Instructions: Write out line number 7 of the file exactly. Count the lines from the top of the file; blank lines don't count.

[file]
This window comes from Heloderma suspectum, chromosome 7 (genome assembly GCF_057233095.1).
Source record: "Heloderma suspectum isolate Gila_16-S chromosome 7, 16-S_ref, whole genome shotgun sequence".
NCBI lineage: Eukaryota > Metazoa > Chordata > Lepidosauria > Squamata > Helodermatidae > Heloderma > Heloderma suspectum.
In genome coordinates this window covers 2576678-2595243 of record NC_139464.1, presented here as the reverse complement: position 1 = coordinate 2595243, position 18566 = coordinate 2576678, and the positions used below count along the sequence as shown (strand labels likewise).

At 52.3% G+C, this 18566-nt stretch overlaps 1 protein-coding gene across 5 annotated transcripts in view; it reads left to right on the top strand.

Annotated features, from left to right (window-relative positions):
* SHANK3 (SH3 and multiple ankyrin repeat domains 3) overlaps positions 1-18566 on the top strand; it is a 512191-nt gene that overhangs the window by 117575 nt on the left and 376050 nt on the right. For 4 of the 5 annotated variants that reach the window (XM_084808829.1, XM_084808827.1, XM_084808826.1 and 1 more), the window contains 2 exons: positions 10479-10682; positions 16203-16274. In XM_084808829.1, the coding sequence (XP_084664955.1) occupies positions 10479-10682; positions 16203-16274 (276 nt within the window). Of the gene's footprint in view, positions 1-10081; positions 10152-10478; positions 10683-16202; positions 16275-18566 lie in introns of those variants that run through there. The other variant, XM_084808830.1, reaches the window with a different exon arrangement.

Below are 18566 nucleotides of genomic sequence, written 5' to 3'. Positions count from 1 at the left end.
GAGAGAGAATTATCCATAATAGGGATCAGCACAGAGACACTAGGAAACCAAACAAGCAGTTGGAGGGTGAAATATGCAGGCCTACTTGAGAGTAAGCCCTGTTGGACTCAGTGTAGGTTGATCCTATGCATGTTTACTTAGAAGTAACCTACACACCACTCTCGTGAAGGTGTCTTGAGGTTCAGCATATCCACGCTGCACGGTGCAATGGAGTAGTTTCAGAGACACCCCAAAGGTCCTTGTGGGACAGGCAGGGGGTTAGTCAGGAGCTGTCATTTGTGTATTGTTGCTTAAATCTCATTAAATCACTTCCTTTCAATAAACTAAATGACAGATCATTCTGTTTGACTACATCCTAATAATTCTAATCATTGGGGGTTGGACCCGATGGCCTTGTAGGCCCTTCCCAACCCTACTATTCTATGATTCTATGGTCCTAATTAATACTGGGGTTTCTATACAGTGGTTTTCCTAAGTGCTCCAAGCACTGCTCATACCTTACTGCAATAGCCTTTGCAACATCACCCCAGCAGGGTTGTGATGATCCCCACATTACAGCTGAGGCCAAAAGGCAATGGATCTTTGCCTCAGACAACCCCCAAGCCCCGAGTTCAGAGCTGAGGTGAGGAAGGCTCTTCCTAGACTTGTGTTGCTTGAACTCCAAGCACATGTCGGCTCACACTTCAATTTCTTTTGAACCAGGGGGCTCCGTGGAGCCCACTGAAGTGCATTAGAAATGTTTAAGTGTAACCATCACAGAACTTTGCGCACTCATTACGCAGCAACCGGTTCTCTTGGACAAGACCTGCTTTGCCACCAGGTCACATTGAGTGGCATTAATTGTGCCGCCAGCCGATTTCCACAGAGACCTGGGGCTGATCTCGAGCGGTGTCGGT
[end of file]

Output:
* SHANK3 (SH3 and multiple ankyrin repeat domains 3) overlaps positions 1-18566 on the top strand; it is a 512191-nt gene that overhangs the window by 117575 nt on the left and 376050 nt on the right. For 4 of the 5 annotated variants that reach the window (XM_084808829.1, XM_084808827.1, XM_084808826.1 and 1 more), the window contains 2 exons: positions 10479-10682; positions 16203-16274. In XM_084808829.1, the coding sequence (XP_084664955.1) occupies positions 10479-10682; positions 16203-16274 (276 nt within the window). Of the gene's footprint in view, positions 1-10081; positions 10152-10478; positions 10683-16202; positions 16275-18566 lie in introns of those variants that run through there. The other variant, XM_084808830.1, reaches the window with a different exon arrangement.